It's been 6 weeks since my surgery, and I'm finally feeling back to "normal" (albeit a new normal, where fatigue and random joint pain are routine occurences thanks to my old friends AC-Taxol).
But I've regained range of motion on my left side, am building up my chest muscles again (and have new-found respect for them: you don't realize how much you use them until it hurts to do so! Basically, every time you sit, stand, bend down, reach, sneeze, cough, or otherwise move your upper body), and feeling pretty good about my new - ahem - anatomy.
Blogging about breast cancer has always been an exercise in navigating that fine line between information and too much information (TMI). But the science behind it is quite fascinating, and now that I've gone through a mastectomy and reconstruction I find many people are curious to understand what exactly that means. So here goes: this post is about breast implants. If you think that's TMI, then turn back now!
Mastectomy is removal of the breast tissue as a way to treat breast cancer (and in some cases, people who are at high risk for the disease elect to have the operation prophylactically as a way to prevent it). There are different kinds of mastectomy, and different options for reconstruction of the breast(s). There is also the option to skip reconstruction altogether, and many women go that route. Suffice to say, the decision is a very personal one and I won't debate the pros & cons of either path here. But I will tell you that I had a unilateral mastectomy with single-stage reconstruction (so, removal of the breast tissue on the left side and insertion of a silicone implant, all in one surgery).
Now, most women who undergo reconstruction have a two-phased approach. First, they get tissue expanders, which are spherical, saline-filled implants that have a disc in the middle (at top in the image below). Once it's implanted, you go in weekly and the doctor inserts a needle directly into that disc (right through your skin) to fill it with more saline, slowly enlarging it and expanding the surrounding skin (tissue) over time. The second stage occurs 4+ months later, when the tissue expander is removed and replaced with a silicone implant (at bottom in image below), which you then have for the duration. This two-step process can take about 6 months, however, so it wasn't an option for me (because it would have delayed me getting into radiation for that long). And I'm glad, because I don't think I could've handled the saline needles!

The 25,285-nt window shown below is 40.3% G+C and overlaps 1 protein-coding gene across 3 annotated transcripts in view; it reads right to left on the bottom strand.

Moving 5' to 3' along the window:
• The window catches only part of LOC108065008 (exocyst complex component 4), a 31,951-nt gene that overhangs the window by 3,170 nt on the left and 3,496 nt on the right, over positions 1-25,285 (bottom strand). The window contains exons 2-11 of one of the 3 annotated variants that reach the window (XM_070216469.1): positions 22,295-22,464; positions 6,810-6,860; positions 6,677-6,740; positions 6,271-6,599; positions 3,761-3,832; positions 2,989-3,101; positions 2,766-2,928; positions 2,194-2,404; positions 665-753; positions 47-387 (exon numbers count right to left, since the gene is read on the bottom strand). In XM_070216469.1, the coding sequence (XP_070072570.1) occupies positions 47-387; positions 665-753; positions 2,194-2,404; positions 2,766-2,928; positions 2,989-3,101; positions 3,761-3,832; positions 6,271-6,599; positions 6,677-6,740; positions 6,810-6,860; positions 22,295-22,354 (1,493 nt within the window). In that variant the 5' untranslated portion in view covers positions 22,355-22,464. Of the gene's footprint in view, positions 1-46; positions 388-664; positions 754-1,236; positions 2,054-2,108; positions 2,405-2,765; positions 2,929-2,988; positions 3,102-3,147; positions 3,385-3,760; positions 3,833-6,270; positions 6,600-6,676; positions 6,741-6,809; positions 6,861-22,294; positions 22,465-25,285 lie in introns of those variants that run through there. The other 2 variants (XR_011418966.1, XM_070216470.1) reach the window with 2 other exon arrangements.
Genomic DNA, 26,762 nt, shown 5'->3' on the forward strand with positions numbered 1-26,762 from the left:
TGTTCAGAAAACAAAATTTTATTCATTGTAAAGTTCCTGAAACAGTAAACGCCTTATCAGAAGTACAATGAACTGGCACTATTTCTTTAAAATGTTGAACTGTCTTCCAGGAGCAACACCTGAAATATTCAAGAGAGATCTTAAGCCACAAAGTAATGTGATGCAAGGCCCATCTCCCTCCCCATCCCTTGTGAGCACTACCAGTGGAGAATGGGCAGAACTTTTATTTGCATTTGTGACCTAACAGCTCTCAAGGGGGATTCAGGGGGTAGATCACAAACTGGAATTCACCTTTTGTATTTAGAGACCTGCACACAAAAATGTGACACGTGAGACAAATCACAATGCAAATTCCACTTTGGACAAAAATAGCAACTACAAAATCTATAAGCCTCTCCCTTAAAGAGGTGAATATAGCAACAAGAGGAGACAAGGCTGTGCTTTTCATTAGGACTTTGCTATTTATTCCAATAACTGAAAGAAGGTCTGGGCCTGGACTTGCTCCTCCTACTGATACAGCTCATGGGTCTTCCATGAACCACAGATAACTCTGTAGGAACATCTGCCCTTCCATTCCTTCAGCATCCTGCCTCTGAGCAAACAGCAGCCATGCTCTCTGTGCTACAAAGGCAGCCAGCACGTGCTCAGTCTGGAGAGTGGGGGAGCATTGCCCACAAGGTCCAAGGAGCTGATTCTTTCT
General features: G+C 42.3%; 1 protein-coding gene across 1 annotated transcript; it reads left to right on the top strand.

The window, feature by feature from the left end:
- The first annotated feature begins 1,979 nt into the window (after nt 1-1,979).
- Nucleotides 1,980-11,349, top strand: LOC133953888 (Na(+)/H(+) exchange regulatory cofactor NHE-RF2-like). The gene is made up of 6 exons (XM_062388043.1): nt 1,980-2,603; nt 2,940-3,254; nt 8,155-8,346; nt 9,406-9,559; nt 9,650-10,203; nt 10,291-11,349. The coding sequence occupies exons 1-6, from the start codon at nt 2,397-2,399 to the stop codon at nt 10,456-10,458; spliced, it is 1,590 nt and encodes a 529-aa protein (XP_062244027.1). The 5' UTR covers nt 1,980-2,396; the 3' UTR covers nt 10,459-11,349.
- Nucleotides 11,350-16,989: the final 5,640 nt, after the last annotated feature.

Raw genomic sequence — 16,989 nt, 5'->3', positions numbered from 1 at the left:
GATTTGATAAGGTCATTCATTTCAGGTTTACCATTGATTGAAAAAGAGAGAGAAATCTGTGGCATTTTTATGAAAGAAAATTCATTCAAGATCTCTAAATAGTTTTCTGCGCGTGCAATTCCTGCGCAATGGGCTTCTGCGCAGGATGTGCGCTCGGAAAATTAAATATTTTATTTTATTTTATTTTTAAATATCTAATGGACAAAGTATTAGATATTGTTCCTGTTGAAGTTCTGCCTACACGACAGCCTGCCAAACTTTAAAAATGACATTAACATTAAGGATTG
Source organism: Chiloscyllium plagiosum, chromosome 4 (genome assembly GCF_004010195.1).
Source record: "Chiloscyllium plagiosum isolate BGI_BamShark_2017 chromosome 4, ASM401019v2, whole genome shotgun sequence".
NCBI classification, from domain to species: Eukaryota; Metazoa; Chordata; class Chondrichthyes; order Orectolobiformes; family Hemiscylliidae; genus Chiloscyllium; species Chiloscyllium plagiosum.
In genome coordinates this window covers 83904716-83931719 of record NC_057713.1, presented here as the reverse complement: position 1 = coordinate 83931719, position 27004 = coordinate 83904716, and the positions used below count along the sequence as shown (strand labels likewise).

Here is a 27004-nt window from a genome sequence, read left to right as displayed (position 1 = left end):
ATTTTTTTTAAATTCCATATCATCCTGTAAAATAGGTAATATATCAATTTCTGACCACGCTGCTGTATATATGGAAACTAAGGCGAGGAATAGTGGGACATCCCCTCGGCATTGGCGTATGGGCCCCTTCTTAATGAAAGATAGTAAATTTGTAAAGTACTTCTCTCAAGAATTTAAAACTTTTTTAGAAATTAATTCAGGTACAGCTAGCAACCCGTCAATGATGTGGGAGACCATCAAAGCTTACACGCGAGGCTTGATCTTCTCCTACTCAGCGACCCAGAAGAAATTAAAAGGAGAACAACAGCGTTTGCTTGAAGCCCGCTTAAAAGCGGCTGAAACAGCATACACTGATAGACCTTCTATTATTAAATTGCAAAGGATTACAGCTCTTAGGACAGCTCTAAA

So I had the mastectomy and silicone implant procedure all done at once, which took about four hours in surgery. I had a subcutaneous mastectomy, which means that the surgeons preserved all of my skin, making an incision below the breast, removing all of the breast tissue, inserting the implant, and then sewing me back up. I'll say again how fortunate I am to receive care at MGH, as both of these procedures - subcutaneous mastectomy and immediate reconstruction - are not standard operating procedure at other hospitals. I was very lucky to again receive the "latest and greatest" treatment protocol, and everything went smoothly.
Two things I learned that I found interesting:
(1) In the early days of implants, doctors would tack them down in about 4 spots to keep them in place. But they found that they were more likely to tear around the stitches, so they stopped doing that in favor of letting them move around freely between the skin and chest muscles (!)
(2) It is for this reason that the implants are spherical (vs. say, tear-drop shape to better mimic real breast tissue by being flatter at the top and fuller at the bottom), so that they can move around and always look the same. If they were tear-drop shaped (or other) they would look funny if they flipped upside down!
So this year I will not only recognize Breast Cancer Awareness month, but also the inaugural Breast Reconstruction Awareness day (affectionately called BRA) on October 17th. Haven't heard of it yet? You will: the American Society of Plastic Surgeons is launching a campaign to raise awareness of the historically taboo subject, because even today about 7 in 10 women are not fully informed of their reconstruction options. They've tapped singer/songwriter Jewel as the spokesperson, and she has penned an inspirational song to raise funds for reconstruction-related research and the charitable care of breast reconstruction patients.
And what of this post's title? I lifted it from a sign in my doctor's office that made me chuckle: